At the death of a person, his or her estate must be administered. Administration can be very simple in the case of a married person who passes away leaving a surviving spouse. In most instances, all of the interest of the deceased spouse passes by operation of law to the surviving spouse and nothing difficult or expensive is required. Administration can become much more complex in other situations.
A person who dies without any estate planning is deemed to have passed intestate. In that case, Oregon law dictates who is entitled to the estate, people who are known as “heirs.” In some cases, a person’s heirs are the same people that the decedent would want to inherit but that isn’t always the case. A person who dies with a will has named his or her beneficiaries who are known as devisees. These beneficiaries could be the same as the decedent’s heirs.
A probate is required where a deceased person has left assets in his or her name regardless of whether there is a will. In order for these assets to be transferred, a personal representative must be appointed by the probate court. The personal representative is charged with the administration of the deceased person’s estate, including payment of all debts and distribution of assets to those who are entitled to them.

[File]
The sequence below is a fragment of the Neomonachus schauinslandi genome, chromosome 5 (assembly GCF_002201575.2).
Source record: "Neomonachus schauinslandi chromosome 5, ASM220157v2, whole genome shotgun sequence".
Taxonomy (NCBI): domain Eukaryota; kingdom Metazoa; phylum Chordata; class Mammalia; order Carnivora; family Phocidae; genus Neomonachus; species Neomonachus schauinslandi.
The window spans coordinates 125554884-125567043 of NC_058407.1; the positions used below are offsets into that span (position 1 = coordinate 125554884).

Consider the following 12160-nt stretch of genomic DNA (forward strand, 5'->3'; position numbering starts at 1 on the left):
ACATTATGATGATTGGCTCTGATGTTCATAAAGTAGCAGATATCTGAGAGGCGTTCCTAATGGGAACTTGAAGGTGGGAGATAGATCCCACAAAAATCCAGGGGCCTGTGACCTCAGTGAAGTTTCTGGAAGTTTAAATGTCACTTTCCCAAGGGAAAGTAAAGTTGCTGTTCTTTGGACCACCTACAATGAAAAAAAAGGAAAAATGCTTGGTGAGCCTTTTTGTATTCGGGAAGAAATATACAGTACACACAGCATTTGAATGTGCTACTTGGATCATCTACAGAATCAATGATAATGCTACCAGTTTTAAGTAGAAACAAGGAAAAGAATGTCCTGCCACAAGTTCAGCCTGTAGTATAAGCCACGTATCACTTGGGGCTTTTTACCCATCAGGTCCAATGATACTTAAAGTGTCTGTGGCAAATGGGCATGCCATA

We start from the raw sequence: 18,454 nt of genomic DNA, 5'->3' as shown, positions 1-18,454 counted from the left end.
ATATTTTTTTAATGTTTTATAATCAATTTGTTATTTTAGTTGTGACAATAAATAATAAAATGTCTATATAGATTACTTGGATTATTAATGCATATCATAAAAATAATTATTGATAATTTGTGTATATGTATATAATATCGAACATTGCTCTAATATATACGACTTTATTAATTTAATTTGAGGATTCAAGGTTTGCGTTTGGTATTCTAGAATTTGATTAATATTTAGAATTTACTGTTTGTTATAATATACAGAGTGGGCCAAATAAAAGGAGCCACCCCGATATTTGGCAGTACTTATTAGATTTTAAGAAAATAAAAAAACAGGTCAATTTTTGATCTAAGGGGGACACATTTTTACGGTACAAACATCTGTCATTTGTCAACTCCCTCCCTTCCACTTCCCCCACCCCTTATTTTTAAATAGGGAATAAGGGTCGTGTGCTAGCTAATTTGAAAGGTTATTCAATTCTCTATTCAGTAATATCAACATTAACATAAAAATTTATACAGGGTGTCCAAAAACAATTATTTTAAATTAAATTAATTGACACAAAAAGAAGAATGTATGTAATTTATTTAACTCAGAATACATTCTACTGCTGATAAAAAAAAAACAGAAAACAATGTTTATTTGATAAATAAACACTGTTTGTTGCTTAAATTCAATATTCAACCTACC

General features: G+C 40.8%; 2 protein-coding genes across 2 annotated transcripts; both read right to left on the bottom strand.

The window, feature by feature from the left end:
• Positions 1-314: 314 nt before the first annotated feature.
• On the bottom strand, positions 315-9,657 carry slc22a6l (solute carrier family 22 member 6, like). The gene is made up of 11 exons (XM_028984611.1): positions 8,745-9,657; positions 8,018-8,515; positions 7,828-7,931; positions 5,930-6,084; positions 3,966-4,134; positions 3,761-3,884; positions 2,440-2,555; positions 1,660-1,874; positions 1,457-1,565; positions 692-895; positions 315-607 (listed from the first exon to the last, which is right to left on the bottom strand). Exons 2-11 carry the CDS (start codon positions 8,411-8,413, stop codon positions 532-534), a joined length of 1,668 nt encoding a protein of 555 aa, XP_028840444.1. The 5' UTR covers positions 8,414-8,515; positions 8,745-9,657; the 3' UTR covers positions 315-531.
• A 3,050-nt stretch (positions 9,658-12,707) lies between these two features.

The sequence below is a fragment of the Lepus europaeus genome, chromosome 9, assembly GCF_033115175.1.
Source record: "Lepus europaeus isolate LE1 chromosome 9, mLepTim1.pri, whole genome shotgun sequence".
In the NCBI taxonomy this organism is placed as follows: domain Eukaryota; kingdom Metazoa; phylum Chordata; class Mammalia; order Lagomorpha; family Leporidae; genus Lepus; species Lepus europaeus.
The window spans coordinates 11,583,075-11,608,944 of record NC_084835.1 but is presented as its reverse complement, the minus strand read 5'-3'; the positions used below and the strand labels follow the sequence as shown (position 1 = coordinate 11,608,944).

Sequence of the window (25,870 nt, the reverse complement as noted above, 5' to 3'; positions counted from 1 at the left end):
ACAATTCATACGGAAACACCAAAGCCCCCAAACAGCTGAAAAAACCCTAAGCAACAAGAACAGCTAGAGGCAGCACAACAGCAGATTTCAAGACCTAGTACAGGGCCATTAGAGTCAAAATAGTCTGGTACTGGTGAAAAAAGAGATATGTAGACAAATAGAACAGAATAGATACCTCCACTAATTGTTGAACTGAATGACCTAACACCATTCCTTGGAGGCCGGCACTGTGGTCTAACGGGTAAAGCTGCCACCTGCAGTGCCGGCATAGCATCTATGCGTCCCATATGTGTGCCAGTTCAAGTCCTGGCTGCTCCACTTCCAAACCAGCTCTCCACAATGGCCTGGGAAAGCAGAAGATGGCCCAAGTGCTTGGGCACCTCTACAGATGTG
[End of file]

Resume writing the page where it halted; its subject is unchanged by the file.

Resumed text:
If the deceased person died with a will, the probate is called testate. The will is admitted to probate, and its terms are carried out by the personal representative. The estate is ultimately distributed to the deceased person’s devisees.
If the deceased person died without a will, the probate is called intestate. The estate is admitted to probate. In an intestate proceeding, the personal representative has all of the same responsibilities, but ultimately the estate is distributed to the deceased person’s heirs.
The probate process requires payment of the estate’s obligations, filing of all necessary tax returns, sale or other liquidation of assets, and distribution of assets that remain to those who are entitled to them. A probate assures the assets are distributed free of all claims.
While there are probate filing fees and certain probate costs, there are no taxes or other fees that become payable to the government simply because probate is required.